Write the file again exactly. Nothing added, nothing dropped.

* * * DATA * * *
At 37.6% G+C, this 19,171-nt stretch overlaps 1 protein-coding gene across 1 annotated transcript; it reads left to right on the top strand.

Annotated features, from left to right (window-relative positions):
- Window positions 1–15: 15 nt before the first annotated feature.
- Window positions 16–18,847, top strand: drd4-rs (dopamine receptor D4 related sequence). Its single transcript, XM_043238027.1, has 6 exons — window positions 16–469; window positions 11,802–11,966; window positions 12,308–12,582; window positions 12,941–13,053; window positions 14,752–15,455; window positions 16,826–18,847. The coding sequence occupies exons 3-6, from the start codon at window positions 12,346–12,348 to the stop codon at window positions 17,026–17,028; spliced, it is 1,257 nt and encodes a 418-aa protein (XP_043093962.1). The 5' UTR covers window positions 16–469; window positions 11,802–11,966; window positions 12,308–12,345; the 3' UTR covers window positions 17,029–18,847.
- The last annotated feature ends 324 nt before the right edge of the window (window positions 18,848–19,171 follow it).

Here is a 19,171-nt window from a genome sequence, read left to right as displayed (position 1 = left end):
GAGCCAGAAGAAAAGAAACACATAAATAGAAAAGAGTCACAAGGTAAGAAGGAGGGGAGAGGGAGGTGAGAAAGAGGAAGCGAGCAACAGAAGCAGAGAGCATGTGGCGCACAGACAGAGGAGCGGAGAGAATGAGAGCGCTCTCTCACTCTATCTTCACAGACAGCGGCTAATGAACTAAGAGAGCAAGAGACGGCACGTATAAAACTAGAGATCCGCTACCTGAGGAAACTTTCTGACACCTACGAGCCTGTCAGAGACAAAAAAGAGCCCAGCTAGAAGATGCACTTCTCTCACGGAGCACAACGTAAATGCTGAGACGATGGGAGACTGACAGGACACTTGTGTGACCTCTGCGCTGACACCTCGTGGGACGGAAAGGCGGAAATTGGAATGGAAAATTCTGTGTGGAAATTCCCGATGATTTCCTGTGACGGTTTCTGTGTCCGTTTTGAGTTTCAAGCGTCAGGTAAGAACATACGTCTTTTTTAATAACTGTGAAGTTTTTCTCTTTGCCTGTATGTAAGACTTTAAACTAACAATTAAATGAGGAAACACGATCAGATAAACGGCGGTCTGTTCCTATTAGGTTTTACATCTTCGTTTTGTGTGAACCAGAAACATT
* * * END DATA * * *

At 37.6% G+C, this 19,171-nt stretch overlaps 1 protein-coding gene across 1 annotated transcript; it reads left to right on the top strand.

Annotated features, from left to right (window-relative positions):
- Window positions 1–15: 15 nt before the first annotated feature.
- Window positions 16–18,847, top strand: drd4-rs (dopamine receptor D4 related sequence). Its single transcript, XM_043238027.1, has 6 exons — window positions 16–469; window positions 11,802–11,966; window positions 12,308–12,582; window positions 12,941–13,053; window positions 14,752–15,455; window positions 16,826–18,847. The coding sequence occupies exons 3-6, from the start codon at window positions 12,346–12,348 to the stop codon at window positions 17,026–17,028; spliced, it is 1,257 nt and encodes a 418-aa protein (XP_043093962.1). The 5' UTR covers window positions 16–469; window positions 11,802–11,966; window positions 12,308–12,345; the 3' UTR covers window positions 17,029–18,847.
- The last annotated feature ends 324 nt before the right edge of the window (window positions 18,848–19,171 follow it).

Here is a 19,171-nt window from a genome sequence, read left to right as displayed (position 1 = left end):
GAGCCAGAAGAAAAGAAACACATAAATAGAAAAGAGTCACAAGGTAAGAAGGAGGGGAGAGGGAGGTGAGAAAGAGGAAGCGAGCAACAGAAGCAGAGAGCATGTGGCGCACAGACAGAGGAGCGGAGAGAATGAGAGCGCTCTCTCACTCTATCTTCACAGACAGCGGCTAATGAACTAAGAGAGCAAGAGACGGCACGTATAAAACTAGAGATCCGCTACCTGAGGAAACTTTCTGACACCTACGAGCCTGTCAGAGACAAAAAAGAGCCCAGCTAGAAGATGCACTTCTCTCACGGAGCACAACGTAAATGCTGAGACGATGGGAGACTGACAGGACACTTGTGTGACCTCTGCGCTGACACCTCGTGGGACGGAAAGGCGGAAATTGGAATGGAAAATTCTGTGTGGAAATTCCCGATGATTTCCTGTGACGGTTTCTGTGTCCGTTTTGAGTTTCAAGCGTCAGGTAAGAACATACGTCTTTTTTAATAACTGTGAAGTTTTTCTCTTTGCCTGTATGTAAGACTTTAAACTAACAATTAAATGAGGAAACACGATCAGATAAACGGCGGTCTGTTCCTATTAGGTTTTACATCTTCGTTTTGTGTGAACCAGAAACATT